My Turkey Italian Meatballs are juicy and packed with flavour. They are also lighter and healthier than the more traditional beef and pork meatballs. I love a good meatball but I am trying to stick to one portion of red meat each week. This means I am often on the lookout for white meat or veggie versions of my favourite red-meat recipes.
My goal was to make a turkey meatball that was just as flavourful and juicy as a beef or pork meatball. After a few attempts, and some dry substandard meatballs later, I nailed it.
'These are great, I don't think I'd know they're turkey' said my husband.
I have used turkey thigh mince. It is better at producing moist and juicy meatballs than breast mince because it has a higher fat content. Turkey meat is less flavourful than pork and beef so my meatballs are seasoned generously with fresh herbs, parmesan, salt, pepper and a small amount of red chilli. I've also added a little olive oil to the mixture to ensure they stay extra moist.
Frying is my cooking method of choice. I tried baking the meatballs, but they just weren't as juicy, although these meatballs can be baked if you are looking for a healthier option. I always serve mine with spaghetti and my homemade Easy Marinara Sauce with plenty of parmesan on top.
These meatballs are very easy and relatively quick to make. It's perfectly feasible to rustle some up on a weeknight but I also recommend doubling or tripling the recipe and producing a job lot. They freeze well and make excellent speedy dinners on busy days.
- Ground turkey thigh mince - thigh mince has a higher fat content than breast mince and is better for achieving moist and juicy meatballs.
These ingredients help to hold the meatballs together:
- Breadcrumbs - you can make your own or use shop-bought breadcrumbs.
- Milk - both full-fat and semi-skimmed work well.
- 1 egg
How to make homemade breadcrumbs:
Heat your oven to 150°C or 300°F. Blitz a few slices of white bread in a food processor until they are ground into fine crumbs. Place them in a baking dish and bake in the oven for 10 to 15 minutes until slightly golden.
Turkey meat doesn't have as much flavour as beef and pork, which is used in traditional Italian meatballs. I've seasoned my Turkey Meatballs generously to ensure they are super tasty.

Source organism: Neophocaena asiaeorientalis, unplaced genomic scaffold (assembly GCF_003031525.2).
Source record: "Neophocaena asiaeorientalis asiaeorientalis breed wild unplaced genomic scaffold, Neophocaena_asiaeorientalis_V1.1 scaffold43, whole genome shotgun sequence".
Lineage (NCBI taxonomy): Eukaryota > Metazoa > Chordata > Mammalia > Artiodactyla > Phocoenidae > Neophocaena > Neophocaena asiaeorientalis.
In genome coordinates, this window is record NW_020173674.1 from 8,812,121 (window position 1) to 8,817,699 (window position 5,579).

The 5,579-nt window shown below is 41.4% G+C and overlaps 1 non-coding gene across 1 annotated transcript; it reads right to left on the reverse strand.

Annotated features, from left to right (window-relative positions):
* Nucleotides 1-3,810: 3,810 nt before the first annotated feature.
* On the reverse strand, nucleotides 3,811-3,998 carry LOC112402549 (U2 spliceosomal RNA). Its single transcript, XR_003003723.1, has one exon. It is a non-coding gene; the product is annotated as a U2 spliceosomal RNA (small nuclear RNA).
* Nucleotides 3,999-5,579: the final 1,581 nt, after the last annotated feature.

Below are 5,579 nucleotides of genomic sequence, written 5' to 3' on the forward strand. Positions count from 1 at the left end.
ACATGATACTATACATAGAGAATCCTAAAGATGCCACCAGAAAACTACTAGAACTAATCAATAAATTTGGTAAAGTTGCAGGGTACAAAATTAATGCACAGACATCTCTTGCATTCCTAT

- Fresh herbs - I recommend a mixture of parsley, oregano and basil, but two or even one of these is fine if you make sure the volume is the same. I strongly suggest using fresh herbs instead of dry herbs as these are much more effective at adding flavour.
- Parmesan - adds an additional salty flavour to the meatballs
- Chilli - for a little additional heat, feel free to add more if you like your meatballs spicy
- Onion - make sure it is chopped very finely
- Crushed Garlic
- Salt & pepper
Turkey is leaner than other meats like beef and pork and can sometimes be a little dry. Adding a small amount of olive oil to the mixture keeps the meatballs moist and juicy.
How to make Turkey Italian Meatballs:
1. Mix the breadcrumbs and milk
Combine the breadcrumbs and milk and set aside for 5 minutes
2. Mix the remaining ingredients together
Add the remaining ingredients to the breadcrumb mixture and incorporate with your hands
3. Form the meatballs
Roll the mixture into even ping-pong ball sized balls.
4. Fry the meatballs
Set a frying pan to a medium/high heat and add 2 tbsp of olive oil. When the oil is hot add the meatballs to the pan and fry for 10-15 minutes, turning often until all sides are brown.
- Spaghetti and marinara sauce: this is my favourite and the most traditional way to enjoy meatballs. One batch of my Easy Marinara Sauce recipe produces the perfect amount of sauce for these turkey meatballs. You can also serve them with ready-made sauce if you are in a hurry. Either way, make sure you grate plenty of fresh parmesan on top.
- Courgetti / zoodles and marinara sauce: for a healthier version of the above
- Meatball sandwich: my husband loves this and it's a great way to use up a small portion of remaining meatballs that are not quite enough for a main meal. Choose whichever bread you fancy. Ciabatta is our go-to. I also find it's best to cut the meatballs in half first, especially if they are on the large side.
Baked or fried?
My preference is to fry the meatballs. Baking is the healthier option, but I always find they are a little dryer and less juicy when baked. If you would prefer to bake them simply place the meatballs on a baking sheet and bake them in the oven for around 20 minutes at 200°C or 400°F.
Top tips for perfect Turkey Italian Meatballs
- Finely chop the onions and herbs - to avoid large clumps in your meatballs and ensure their flavours are evenly distributed
- Use turkey thigh mince instead of breast - thigh mince is fattier than breast mince and produces juicier meatballs. Meatballs made with breast mince can be a bit dry.
- Ensure the meatballs are cooked through before serving - I always cut into one to check that the meat is no longer pink. The internal temperature should be 75°C or 165°F.
Leftovers and freezing
Meatballs freeze well so are ideal for batch cooking. Cooked meatballs will also keep in the fridge for up to 3 days.
Meatballs can be frozen cooked or raw for up to 3 months. My preference is to freeze the cooked meatballs in marinara sauce and reheat in a saucepan or the microwave. It's worth making a large batch and storing a few portions in the freezer for speedy weeknight dinners.